Louisiana will spend $45 million on sports and livestock facilities and other new projects in spite of a looming deficit, frustrating some officials who say the frivolity reinforces the state’s history of political patronage.
“We’re in Washington with our hands out asking for $2 billion plus, and rather than holding on to the money to see what the needs are, they’re spending it on local projects financing goat shows and lawn-mower races,” says state Sen. Robert Barham, Oak Ridge Republican.
Supporters of the $4 million Morehouse Parish Equine Center say it will give a much-needed boost to the economy.
Jimmy Christmas, center chairman, says it will be used for horse, cow, dog, goat and art shows; rodeos; auctions; crawfish festivals; lawn-mower races; religious functions; an animal shelter; and a community center.
“I like a good goat roping as much as anyone, but come on,” Mr. Barham said. “It’s funny, but it’s sad. At a time when Louisiana needs so much to enhance its public image, the taxpayers are just shaking their heads and wondering.”
The Louisiana state Legislature yesterday began a special two-week session to deal with record-setting budget shortfalls, but this spending, approved by the state’s bond commission and headed by Gov. Kathleen Babineaux Blanco, will go unchallenged.
Also up for discussion during the special session is a bill that would allow lawmakers and their family members to obtain Federal Emergency Management Agency contracts, and proposals to restructure the state’s levee boards. The president of the Orleans Levee Board resigned last month after accusations he awarded contracts to family members.
Sen. David Vitter, Louisiana Republican, says the spending is not helping his efforts in Washington to secure emergency funding for the state to deal with the aftermath of Hurricanes Katrina and Rita.
It’s not just Republicans who are critical of the spending. State Treasurer John Kennedy, who was Mr. Vitter’s Democratic opponent in the 2004 Senate race, is leading the charge in the state to block spending on projects not related to the hurricanes.
“I argued unsuccessfully that dollars are scarce and our cash flow has been severely impacted,” Mr. Kennedy said. “These projects may be needed in a particular area, but the question is, are they needed now at a time when the state budget has been impacted by $1.5 billion and 250,000 people are out of work, and many more lost their homes, their cars, and in some cases, members of their family?”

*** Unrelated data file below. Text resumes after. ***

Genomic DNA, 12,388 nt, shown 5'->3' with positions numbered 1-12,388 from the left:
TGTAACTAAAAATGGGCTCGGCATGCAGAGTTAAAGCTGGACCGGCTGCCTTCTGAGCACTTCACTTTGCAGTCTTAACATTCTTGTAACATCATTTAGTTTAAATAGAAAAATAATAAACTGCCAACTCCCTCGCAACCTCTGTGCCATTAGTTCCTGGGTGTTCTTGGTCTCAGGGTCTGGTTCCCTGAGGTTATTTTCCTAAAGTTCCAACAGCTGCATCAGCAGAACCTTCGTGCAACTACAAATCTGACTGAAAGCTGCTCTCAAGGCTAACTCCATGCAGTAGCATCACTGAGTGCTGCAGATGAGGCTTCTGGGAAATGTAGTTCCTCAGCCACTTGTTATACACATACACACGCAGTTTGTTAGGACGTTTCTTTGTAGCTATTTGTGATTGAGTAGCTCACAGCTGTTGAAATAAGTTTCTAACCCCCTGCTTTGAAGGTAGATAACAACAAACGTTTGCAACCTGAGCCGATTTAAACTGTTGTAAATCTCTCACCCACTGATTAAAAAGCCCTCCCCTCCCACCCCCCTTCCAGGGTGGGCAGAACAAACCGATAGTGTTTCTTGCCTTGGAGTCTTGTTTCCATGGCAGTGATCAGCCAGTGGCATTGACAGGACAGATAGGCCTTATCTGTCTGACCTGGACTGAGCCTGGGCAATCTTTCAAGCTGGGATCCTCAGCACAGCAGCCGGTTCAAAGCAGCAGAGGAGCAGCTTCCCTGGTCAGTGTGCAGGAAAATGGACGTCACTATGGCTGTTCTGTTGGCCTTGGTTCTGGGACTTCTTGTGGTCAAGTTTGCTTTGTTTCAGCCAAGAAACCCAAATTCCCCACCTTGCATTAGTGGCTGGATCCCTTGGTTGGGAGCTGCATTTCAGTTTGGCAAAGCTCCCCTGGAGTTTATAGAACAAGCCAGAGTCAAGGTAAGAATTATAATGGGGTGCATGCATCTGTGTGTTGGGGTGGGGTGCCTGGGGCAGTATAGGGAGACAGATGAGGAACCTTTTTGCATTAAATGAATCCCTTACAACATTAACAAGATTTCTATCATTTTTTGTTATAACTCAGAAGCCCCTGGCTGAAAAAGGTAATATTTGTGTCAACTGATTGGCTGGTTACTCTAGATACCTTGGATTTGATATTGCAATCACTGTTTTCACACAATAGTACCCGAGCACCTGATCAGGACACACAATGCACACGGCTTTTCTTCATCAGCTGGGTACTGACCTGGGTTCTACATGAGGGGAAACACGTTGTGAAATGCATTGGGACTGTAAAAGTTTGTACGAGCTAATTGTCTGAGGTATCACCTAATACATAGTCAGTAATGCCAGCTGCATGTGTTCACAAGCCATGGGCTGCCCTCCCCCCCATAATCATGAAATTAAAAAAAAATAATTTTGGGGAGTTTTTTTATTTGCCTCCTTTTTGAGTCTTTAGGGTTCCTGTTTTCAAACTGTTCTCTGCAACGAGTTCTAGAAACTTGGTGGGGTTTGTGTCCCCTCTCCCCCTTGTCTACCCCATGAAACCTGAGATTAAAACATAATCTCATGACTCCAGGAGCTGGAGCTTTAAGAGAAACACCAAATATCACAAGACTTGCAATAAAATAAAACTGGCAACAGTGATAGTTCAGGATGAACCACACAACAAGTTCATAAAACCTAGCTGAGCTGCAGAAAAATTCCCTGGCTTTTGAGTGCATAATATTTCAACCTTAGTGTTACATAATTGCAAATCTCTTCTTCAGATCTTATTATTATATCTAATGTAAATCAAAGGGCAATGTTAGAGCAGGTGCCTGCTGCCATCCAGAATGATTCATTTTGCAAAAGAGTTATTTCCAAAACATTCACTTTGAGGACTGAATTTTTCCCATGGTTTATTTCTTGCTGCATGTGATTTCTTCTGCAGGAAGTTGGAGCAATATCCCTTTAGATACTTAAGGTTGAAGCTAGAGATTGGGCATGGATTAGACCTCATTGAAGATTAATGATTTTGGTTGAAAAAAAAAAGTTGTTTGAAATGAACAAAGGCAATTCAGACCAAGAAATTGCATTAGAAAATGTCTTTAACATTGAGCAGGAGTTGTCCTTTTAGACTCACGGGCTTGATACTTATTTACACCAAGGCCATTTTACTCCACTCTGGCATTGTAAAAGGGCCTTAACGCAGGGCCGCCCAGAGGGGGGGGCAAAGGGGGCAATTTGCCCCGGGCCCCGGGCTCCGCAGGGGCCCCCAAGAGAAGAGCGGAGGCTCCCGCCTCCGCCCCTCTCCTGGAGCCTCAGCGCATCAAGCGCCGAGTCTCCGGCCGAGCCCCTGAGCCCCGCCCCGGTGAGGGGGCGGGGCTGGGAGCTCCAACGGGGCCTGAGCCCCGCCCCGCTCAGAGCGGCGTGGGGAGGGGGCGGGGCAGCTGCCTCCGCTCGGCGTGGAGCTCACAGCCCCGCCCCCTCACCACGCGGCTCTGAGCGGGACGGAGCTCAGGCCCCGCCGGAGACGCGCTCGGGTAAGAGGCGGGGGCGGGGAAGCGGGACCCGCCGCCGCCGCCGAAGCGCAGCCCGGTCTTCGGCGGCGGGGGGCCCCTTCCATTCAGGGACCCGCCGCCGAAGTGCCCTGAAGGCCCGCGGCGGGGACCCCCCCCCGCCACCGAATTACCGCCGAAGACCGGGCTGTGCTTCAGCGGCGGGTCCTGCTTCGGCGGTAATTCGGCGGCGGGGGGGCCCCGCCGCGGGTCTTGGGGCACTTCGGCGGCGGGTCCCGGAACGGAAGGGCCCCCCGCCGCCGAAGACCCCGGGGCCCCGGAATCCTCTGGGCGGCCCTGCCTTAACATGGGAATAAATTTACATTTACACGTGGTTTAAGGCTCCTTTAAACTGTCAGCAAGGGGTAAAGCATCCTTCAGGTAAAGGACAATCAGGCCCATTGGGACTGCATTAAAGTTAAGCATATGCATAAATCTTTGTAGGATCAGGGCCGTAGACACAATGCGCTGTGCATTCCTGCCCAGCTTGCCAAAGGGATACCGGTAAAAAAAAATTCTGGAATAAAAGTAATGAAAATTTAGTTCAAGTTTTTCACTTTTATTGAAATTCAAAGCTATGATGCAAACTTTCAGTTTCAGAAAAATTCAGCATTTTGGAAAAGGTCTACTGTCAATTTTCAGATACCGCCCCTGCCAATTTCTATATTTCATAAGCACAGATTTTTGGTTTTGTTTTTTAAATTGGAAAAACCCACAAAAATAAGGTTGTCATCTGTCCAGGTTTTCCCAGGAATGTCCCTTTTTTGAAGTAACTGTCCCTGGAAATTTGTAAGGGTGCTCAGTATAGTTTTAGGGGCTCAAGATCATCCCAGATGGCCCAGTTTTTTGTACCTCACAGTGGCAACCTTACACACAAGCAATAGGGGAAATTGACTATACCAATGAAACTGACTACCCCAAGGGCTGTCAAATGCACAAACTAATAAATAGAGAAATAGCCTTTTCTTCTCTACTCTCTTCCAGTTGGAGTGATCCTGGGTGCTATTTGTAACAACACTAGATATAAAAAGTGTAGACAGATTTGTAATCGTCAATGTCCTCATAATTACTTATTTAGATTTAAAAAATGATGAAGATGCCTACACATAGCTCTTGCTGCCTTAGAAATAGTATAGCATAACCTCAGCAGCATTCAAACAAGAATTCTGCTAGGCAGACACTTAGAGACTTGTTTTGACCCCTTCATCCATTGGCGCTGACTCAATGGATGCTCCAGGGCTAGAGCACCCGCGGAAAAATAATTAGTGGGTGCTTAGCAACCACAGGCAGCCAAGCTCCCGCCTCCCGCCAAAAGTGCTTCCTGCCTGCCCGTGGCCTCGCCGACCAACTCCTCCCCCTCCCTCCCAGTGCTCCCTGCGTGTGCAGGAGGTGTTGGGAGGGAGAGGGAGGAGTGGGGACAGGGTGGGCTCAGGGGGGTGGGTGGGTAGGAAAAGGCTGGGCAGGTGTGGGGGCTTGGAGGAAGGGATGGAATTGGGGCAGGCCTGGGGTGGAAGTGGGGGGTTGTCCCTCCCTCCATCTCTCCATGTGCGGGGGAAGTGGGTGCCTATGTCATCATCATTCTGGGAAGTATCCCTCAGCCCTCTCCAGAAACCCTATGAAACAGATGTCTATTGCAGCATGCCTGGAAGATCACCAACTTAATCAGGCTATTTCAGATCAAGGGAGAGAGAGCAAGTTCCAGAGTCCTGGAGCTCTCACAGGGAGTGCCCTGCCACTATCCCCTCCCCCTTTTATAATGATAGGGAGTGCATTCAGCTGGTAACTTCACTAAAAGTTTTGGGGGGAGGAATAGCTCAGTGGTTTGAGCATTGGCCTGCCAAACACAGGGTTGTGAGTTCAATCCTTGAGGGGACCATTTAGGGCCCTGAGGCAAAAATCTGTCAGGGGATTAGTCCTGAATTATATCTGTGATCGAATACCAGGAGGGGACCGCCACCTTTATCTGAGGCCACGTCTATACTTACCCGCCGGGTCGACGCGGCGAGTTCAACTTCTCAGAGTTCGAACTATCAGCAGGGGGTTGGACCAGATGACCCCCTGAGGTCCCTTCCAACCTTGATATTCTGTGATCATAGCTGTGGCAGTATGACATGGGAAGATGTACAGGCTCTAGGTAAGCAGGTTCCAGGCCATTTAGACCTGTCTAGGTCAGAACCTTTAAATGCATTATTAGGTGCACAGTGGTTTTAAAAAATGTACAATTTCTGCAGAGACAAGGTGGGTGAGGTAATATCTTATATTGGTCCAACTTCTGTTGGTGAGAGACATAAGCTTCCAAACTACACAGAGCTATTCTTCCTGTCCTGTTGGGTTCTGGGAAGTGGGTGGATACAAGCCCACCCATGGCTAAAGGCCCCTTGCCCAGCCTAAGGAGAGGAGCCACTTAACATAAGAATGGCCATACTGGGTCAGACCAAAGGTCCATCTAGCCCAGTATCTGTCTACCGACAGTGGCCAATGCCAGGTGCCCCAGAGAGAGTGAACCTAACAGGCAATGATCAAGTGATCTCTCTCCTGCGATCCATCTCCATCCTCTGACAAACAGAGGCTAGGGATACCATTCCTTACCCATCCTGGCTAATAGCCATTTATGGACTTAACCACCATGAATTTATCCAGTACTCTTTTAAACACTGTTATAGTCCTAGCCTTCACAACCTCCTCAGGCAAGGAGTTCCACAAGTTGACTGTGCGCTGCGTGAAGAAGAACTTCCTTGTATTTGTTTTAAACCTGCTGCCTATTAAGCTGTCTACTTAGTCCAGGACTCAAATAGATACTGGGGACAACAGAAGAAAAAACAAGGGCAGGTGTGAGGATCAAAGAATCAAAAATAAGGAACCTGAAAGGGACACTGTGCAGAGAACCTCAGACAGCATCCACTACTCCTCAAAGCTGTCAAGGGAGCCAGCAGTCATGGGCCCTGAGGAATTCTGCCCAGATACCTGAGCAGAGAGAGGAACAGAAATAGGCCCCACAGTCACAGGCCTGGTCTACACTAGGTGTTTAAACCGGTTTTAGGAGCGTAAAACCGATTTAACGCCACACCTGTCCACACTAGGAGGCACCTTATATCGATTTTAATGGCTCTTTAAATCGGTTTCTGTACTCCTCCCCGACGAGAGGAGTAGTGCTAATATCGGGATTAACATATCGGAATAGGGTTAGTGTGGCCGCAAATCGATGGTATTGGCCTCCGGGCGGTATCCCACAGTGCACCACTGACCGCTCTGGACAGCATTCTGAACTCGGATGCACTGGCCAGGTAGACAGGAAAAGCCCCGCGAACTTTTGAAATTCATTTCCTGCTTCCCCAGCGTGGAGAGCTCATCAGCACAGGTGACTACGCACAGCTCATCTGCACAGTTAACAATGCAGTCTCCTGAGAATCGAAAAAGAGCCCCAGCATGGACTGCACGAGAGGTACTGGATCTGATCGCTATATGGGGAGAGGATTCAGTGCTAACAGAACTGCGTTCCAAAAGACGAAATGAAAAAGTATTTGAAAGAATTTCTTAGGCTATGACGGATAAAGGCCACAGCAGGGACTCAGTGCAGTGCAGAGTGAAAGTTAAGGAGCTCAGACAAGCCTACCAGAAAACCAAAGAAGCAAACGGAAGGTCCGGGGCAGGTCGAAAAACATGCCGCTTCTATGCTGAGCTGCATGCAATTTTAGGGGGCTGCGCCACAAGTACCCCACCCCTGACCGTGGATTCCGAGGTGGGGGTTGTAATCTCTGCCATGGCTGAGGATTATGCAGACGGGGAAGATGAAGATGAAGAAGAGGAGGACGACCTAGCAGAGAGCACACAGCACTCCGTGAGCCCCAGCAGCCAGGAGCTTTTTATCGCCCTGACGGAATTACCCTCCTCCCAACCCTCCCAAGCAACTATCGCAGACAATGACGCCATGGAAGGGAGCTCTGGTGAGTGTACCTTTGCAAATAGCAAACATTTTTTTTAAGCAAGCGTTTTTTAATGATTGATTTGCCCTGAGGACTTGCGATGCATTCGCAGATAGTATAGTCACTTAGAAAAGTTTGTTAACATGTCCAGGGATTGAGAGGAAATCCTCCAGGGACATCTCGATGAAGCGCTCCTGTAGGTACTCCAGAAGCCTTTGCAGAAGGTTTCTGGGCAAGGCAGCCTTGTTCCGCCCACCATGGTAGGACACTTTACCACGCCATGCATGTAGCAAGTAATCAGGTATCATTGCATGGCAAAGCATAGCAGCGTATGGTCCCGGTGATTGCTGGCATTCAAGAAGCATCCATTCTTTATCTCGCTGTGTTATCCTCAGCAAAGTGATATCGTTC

Mr. Vitter and Mr. Kennedy also worked together to develop a disaster-relief loan program for the state with federal dollars that includes accounting measures to ensure against wasteful spending.
“We need a lot of federal help, but all eyes are on Louisiana in terms of leadership and what we are trying to do to help ourselves,” Mr. Vitter said. “This action by the bond commission is exactly the opposite direction. It sends a very negative signal up here, and it has not helped our cause.”
Mrs. Blanco’s office referred a call for comment to the Louisiana Division of Administration, which did not return calls seeking comment.
The list of projects also includes reservoirs, a cargo airport, sewer systems, an Audubon Institute building, a hospital, a performing-arts center, a cruise-ship terminal, a light-rail line, a gene-therapy research building, a library, an arboretum and a technology transfer center.
“I don’t know what they think, and I doubt if they are thinking,” Mr. Vitter said.
“This bond commission is spending money on new projects that weren’t going to be funded and have no relation to hurricane recovery, and it is not being viewed favorably up here,” Mr. Vitter said.
A spokeswoman for Mrs. Blanco also says the state cannot pay the $3.7 billion required to match more than $41 billion in federal funds.
“You can’t squeeze $3.7 billion out of this state to pay this bill. Period. That would be difficult for us on a good day,” Denise Bottcher told USA Today.
On Saturday, Mrs. Blanco announced cuts of $431 million from the state’s $18.7 billion budget.
“State government must work leaner but smarter than ever before,” she said.